Just to go back to the scales, I ended up ordering a slightly different one, mainly because this one http://cgi.ebay.co.uk/ws/eBayISAPI.dll?ViewItem&item=290350030467&ssPageName=STRK:MEWNX:IT (http://cgi.ebay.co.uk/ws/eBayISAPI.dll?ViewItem&item=290350030467&ssPageName=STRK:MEWNX:IT)uses AAA batteries instead of those silly "button cells" (is it just me, or has the "links" tool gone to rat-sh!t?) - plus only six quid inc p&p. Update to follow when received.

kcc123
20-09-2009, 09:44
That is probably the most naive and in consequence ignorant statement I've read from a dealer in a long time. Why do you think that if Naim rate it it is good? Get real!

I have quite a few of those Stylus force gauges, including the Ortofon and Shure. I am sure that the Ortofon balance is not the most accurate and my Technics SH-50P1 electronic stylus pressure gauge which I bought at Tottingham Court Road in London ages ago is definitely better. But it is still not as accurate as the one that I currently use:-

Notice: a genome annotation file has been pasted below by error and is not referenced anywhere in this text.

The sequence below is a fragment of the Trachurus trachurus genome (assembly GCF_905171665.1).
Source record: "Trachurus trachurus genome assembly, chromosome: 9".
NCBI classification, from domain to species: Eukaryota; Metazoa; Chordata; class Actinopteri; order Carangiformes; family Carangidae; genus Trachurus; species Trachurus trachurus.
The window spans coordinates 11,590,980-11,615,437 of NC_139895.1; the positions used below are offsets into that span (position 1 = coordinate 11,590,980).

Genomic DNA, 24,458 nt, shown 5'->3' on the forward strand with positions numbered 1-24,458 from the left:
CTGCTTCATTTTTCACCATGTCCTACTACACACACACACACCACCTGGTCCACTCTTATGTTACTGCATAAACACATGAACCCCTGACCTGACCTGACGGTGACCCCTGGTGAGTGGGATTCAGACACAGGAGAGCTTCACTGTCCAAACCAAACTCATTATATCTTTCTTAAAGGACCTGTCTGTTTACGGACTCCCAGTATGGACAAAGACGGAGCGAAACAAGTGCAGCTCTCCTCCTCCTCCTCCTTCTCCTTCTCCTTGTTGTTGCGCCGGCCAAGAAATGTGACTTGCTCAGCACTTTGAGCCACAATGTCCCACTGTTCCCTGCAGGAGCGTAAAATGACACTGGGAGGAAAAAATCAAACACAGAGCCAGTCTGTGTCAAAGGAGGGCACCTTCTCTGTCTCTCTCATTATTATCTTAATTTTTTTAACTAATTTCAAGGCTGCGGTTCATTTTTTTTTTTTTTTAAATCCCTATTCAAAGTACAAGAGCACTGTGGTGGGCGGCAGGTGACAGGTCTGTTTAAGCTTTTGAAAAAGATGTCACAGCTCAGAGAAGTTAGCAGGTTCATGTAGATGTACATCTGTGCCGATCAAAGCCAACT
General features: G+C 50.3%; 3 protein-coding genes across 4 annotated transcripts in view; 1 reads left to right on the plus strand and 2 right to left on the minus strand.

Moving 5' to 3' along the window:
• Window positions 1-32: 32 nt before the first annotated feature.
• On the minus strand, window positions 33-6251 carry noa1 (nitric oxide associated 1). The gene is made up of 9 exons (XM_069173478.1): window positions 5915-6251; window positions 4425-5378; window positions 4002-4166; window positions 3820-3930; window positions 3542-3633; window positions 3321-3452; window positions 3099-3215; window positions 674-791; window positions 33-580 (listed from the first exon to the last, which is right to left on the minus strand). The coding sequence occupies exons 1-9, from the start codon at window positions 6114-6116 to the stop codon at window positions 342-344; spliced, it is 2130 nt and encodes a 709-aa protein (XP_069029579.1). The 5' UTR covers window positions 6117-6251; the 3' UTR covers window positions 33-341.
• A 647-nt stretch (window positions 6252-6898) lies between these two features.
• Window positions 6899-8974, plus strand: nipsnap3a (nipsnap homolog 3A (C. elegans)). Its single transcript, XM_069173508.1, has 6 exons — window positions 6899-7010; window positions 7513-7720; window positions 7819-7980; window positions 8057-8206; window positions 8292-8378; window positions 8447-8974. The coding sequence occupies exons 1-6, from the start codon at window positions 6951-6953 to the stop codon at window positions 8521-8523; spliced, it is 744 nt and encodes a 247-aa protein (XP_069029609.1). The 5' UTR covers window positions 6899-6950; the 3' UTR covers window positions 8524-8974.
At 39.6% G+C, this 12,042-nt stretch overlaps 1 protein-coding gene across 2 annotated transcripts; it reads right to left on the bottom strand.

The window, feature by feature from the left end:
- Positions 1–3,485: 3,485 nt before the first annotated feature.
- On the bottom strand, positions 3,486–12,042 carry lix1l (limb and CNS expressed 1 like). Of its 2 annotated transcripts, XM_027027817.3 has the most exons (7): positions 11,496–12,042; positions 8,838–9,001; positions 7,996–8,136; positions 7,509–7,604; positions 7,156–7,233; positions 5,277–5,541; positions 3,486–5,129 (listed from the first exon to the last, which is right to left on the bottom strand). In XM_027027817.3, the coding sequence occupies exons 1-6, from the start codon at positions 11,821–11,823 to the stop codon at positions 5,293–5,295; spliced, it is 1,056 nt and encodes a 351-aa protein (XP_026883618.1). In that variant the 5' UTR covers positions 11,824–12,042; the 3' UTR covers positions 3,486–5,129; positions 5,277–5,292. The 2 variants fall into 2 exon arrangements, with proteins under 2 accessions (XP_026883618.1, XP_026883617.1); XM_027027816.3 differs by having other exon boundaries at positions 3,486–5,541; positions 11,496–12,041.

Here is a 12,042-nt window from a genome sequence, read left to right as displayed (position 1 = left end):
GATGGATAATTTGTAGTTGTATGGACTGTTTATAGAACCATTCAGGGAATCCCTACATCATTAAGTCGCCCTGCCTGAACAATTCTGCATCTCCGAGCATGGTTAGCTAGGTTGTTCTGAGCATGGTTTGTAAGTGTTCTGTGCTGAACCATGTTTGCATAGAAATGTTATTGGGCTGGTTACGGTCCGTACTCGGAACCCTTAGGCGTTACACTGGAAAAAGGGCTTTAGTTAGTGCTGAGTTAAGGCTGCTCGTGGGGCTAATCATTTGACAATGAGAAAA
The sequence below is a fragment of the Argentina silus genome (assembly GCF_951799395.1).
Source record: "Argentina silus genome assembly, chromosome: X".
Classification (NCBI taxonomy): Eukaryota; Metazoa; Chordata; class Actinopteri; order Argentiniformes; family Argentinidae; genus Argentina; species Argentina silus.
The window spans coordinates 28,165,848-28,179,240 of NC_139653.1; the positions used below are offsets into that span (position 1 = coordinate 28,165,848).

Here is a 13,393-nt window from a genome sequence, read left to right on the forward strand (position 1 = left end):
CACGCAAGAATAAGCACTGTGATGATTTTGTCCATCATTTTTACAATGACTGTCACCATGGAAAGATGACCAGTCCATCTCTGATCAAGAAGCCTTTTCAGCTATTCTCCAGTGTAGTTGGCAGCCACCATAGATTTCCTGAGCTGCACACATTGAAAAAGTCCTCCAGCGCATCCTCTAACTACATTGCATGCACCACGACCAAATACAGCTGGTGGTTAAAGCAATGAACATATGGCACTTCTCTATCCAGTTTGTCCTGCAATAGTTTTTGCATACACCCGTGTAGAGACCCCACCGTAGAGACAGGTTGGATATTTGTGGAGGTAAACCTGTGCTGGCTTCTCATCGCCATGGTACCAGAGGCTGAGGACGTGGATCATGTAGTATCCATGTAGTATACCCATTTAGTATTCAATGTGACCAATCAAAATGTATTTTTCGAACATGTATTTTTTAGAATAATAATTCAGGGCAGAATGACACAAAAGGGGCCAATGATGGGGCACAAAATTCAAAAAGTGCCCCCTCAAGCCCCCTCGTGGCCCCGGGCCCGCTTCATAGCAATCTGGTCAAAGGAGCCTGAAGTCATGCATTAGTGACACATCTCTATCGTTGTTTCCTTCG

http://i33.tinypic.com/2zqhgyq.jpg

Alex_UK
30-09-2009, 08:23
Just to go back to the scales, I ended up ordering a slightly different one, mainly because this one http://cgi.ebay.co.uk/ws/eBayISAPI.dll?ViewItem&item=290350030467&ssPageName=STRK:MEWNX:IT (http://cgi.ebay.co.uk/ws/eBayISAPI.dll?ViewItem&item=290350030467&ssPageName=STRK:MEWNX:IT)uses AAA batteries instead of those silly "button cells" (is it just me, or has the "links" tool gone to rat-sh!t?) - plus only six quid inc p&p. Update to follow when received.

Just beware if anyone follows my link - although the seller has stated the item location as "London, UK" it appears not to be true - actually a Hong Kong seller! :steam:

Scales not received after nearly 2 weeks, I expect they will turn up but I will be complaining to ebay about the misrepresentation...

DaveK
30-09-2009, 09:01
...... but I will be complaining to ebay about the misrepresentation...

Hi Alex,